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High cost of cheap gasoline

There's an unsettling quiet in the winter air as Dan Wallace and Melvin Moran walk through a junkyard of rusty oil derricks and old nodding-donkey oil pumps. To an outsider, it has the solemn overtones of an elephant graveyard. To these two oil men, it's a sign of things to come.

"That's sort of where we're headed," says Mr. Wallace, a gravel-voiced, bean-pole of a man who has made a living in the Oklahoma oil fields all his life. "Now, we could either do something about the price of oil, or that is where we're headed."

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For more than a year, the slowdown in the hard-driving Asian economies has meant less demand for oil, leading to a worldwide glut. The price of crude is now lower than it's been in more than 50 years, and prices at the pump haven't been this low since Jimmy Carter introduced Americans to the French word "malaise."

Understandably, much of the American public has responded to these cheap prices with a resounding huzzah. But for the small independent producers who account for the bulk of America's domestic oil supply, these are desperate times indeed, with implications that affect not only a rural way of life, but also America's long-term competitiveness abroad.

"The impact is devastating for American independents," says Daniel Yergen, chairman of Cambridge Energy Research Associates and author of a seminal history of oil, called "The Prize." "The independents have been the backbone of the industry and certainly the backbone of domestic exploration. They're the people who add to our reserves and offset the powerful decline in domestic production. At the end of the day, if this goes on too long, these guys will be gone."

The statistical outlook is grim. In the past year and a half, oil prices dropped from $18 a barrel to about $10 a barrel, and they show no sign of rising in the next year. At around 94 cents a gallon on average nationwide, gasoline is half the price of a gallon of bottled water. (In oil-patch towns, the price is much lower, around 71 cents a gallon for unleaded.) More troubling is that American dependence on foreign oil has almost doubled since the 1970s, from 30 percent to 55 percent today.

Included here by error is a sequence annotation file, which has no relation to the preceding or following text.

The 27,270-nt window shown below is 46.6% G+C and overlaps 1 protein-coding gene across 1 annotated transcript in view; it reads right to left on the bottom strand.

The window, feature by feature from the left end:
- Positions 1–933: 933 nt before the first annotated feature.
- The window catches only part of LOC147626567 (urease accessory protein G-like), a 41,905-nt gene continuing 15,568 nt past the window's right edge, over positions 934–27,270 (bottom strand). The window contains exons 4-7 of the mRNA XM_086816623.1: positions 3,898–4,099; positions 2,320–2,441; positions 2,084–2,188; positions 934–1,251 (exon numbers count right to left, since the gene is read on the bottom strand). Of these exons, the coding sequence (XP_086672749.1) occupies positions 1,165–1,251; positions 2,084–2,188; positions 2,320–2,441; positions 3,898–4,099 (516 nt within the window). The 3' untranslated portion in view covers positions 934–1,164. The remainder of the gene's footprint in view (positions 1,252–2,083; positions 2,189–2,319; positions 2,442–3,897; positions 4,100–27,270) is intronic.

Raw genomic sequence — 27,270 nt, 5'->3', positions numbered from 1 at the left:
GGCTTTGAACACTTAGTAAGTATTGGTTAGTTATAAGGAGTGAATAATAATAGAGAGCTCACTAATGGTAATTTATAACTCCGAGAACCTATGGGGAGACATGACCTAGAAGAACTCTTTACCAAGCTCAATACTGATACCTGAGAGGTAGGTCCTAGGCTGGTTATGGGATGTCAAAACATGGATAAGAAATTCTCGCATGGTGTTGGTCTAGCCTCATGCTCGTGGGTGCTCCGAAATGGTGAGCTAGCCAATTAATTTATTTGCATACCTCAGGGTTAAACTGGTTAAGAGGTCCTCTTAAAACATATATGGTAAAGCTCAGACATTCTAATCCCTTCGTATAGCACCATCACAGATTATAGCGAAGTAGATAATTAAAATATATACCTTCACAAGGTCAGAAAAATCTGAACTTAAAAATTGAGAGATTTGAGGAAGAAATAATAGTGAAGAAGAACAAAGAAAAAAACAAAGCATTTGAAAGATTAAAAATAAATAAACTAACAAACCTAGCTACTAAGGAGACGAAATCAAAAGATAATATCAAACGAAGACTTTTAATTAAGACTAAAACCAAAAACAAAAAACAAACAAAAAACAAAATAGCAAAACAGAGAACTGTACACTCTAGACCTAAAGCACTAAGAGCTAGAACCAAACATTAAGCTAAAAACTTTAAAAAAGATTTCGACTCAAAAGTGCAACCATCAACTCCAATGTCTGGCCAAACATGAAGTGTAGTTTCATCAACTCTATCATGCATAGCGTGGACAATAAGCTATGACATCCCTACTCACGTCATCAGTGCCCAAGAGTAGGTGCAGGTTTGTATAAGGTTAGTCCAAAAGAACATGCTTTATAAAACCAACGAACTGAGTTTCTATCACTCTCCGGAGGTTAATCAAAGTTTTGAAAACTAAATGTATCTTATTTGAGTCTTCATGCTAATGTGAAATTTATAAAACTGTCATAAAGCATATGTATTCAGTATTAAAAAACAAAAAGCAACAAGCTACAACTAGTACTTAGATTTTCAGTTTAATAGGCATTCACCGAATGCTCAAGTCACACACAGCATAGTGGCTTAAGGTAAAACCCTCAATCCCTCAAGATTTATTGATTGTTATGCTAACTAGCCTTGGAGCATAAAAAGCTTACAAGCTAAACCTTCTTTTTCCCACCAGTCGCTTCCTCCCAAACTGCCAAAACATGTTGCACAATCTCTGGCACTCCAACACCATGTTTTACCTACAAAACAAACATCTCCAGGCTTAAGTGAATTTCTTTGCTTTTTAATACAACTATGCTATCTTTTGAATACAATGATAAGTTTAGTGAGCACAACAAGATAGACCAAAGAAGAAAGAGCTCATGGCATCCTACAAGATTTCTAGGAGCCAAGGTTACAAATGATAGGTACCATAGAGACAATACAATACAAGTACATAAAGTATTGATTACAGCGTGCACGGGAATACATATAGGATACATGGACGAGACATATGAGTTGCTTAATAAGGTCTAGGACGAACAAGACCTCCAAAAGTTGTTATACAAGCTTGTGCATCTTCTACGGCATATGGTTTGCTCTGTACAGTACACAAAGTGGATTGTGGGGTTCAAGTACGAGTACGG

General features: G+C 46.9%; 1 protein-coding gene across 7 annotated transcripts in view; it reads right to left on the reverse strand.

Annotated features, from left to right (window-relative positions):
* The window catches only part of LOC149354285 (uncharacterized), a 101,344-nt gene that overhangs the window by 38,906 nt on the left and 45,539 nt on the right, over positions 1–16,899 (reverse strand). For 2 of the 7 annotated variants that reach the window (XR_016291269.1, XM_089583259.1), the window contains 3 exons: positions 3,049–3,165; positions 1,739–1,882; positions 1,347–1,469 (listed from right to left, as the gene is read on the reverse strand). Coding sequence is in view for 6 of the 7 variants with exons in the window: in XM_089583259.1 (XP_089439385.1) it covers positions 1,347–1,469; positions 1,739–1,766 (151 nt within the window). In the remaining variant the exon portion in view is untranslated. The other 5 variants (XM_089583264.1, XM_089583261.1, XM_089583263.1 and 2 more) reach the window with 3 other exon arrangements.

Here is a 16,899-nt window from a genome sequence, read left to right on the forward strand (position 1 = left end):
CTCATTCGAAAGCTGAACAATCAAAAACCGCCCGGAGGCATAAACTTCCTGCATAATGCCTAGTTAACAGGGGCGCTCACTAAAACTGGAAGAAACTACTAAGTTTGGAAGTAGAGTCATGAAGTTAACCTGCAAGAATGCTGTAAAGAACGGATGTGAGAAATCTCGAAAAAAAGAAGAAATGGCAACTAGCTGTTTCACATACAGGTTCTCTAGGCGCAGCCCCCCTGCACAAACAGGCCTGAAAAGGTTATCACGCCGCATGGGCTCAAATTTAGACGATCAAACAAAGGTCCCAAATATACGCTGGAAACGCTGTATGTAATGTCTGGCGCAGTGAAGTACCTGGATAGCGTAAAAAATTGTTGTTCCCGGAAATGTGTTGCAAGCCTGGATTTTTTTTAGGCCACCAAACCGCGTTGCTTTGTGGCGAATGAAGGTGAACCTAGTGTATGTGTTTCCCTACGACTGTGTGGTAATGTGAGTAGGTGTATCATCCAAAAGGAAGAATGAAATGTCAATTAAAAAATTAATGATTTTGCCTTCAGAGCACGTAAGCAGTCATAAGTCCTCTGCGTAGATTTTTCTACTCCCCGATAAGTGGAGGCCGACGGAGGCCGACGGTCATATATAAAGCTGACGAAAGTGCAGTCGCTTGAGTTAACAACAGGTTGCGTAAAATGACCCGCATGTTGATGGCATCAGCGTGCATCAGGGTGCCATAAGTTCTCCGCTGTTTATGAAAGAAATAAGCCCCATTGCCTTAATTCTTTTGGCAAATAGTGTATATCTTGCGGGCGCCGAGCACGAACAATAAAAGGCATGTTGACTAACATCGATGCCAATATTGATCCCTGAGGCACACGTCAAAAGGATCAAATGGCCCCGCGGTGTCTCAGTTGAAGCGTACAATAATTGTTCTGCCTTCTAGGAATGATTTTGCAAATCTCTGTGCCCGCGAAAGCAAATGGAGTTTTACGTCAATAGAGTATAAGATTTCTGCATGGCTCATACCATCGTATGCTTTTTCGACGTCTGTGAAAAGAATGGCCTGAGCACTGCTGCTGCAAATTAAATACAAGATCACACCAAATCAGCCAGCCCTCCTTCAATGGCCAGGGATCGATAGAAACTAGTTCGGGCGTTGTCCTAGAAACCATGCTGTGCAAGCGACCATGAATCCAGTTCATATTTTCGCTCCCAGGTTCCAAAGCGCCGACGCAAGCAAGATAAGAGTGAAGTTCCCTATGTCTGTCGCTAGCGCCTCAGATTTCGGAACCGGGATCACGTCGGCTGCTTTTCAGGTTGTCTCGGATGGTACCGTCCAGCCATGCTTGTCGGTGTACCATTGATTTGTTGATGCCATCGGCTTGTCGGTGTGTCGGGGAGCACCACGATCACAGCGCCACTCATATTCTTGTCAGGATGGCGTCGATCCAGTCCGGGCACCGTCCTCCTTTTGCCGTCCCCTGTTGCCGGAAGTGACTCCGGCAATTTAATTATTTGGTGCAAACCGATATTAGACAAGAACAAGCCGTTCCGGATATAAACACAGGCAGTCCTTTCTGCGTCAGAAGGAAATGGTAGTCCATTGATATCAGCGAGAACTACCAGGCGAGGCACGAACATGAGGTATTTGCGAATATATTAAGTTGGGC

Responding to the lower profits, many major oil companies have cut costs by merging with each other, as British Petroleum and Amoco did, and more recently as Exxon and Mobil did. In total, the oil industry has laid off almost 39,000 workers in the past four months alone, says Chicago-based outplacement expert John Challenger, and the skills required for these highly specialized jobs are not easily transferred to other industries.

Here in Seminole, a small town that once accounted for an astounding one-third of the world's oil supply in 1927, the current oil crunch has hit like a punch in the gut. Storefronts on the brick-lined Main Street are a line of empty glass windows, a far cry from the boom days when a still-undiscovered Clark Gable was a roustabout here and Harry Truman was considering opening a branch of his haberdashery. (Truman left in a huff after being splashed with mud and never returned.)

But most of the damage to Seminole was done in the last oil bust of 1986, a time when the town's 200 oil-related businesses quickly dwindled to 20, leaving only true believers like Dan Wallace and Mel Moran to keep the wells pumping.